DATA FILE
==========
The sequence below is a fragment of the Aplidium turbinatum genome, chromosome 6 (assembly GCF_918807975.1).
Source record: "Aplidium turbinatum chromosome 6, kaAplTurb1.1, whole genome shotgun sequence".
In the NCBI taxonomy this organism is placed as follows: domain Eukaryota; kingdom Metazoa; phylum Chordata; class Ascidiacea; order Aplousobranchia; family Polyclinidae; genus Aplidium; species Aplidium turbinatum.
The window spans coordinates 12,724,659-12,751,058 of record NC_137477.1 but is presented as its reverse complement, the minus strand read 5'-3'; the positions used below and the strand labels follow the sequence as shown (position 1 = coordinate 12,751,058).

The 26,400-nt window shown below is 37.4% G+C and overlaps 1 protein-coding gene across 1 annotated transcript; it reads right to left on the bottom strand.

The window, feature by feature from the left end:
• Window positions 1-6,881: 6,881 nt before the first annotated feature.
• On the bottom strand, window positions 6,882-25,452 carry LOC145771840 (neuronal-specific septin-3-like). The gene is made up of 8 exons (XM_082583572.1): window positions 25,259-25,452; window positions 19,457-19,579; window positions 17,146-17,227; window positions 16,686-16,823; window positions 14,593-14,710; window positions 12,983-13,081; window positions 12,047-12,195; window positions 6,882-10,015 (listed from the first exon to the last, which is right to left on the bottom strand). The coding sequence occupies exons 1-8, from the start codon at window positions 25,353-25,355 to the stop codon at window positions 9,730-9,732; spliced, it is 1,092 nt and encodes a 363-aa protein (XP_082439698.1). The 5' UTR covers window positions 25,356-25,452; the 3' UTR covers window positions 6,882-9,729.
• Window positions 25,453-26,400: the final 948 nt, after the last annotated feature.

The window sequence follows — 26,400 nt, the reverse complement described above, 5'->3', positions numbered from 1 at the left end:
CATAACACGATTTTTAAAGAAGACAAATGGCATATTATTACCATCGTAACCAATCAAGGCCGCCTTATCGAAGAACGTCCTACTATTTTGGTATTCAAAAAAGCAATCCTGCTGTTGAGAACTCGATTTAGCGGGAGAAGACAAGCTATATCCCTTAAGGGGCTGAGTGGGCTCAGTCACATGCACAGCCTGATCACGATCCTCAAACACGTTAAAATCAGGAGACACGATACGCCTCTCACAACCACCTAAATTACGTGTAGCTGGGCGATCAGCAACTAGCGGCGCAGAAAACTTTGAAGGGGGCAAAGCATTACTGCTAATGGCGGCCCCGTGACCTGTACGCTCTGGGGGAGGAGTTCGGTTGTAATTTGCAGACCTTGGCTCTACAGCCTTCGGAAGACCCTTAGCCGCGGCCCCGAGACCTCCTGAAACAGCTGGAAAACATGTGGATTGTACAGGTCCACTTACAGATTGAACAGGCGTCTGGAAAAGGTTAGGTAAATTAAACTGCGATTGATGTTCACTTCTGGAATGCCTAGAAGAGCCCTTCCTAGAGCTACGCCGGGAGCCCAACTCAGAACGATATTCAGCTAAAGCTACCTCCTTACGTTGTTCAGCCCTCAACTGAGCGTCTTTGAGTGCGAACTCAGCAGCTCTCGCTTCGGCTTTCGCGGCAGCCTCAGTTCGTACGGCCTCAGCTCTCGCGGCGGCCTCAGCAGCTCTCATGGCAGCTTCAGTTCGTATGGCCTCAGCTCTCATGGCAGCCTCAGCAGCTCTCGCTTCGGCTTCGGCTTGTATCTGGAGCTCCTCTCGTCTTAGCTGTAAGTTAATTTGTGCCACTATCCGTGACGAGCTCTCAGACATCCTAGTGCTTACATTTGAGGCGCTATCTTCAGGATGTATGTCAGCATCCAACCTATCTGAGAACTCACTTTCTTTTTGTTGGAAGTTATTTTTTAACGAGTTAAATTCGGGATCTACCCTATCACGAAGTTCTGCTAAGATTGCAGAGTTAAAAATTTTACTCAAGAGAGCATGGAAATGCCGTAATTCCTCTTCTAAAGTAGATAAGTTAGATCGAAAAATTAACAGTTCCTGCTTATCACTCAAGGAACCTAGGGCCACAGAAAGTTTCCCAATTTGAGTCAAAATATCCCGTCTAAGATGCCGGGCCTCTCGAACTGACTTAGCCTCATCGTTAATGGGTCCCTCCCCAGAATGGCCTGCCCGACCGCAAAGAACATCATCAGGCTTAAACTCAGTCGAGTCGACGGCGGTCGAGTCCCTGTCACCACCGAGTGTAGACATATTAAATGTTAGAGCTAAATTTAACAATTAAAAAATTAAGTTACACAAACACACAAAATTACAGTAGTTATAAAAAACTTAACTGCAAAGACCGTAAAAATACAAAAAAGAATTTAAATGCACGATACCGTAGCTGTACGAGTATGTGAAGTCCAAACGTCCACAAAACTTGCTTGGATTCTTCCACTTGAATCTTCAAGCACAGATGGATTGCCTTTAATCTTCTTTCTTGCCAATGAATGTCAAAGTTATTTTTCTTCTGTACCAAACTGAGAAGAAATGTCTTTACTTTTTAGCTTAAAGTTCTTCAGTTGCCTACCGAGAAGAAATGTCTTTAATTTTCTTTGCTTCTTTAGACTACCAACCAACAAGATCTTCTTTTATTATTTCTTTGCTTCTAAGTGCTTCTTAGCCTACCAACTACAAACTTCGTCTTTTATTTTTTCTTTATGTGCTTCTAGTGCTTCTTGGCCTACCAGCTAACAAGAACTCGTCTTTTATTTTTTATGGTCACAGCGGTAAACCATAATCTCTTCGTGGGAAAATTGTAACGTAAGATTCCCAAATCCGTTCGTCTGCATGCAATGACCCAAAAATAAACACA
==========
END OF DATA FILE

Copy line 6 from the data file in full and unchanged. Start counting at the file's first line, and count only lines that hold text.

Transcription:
The window, feature by feature from the left end: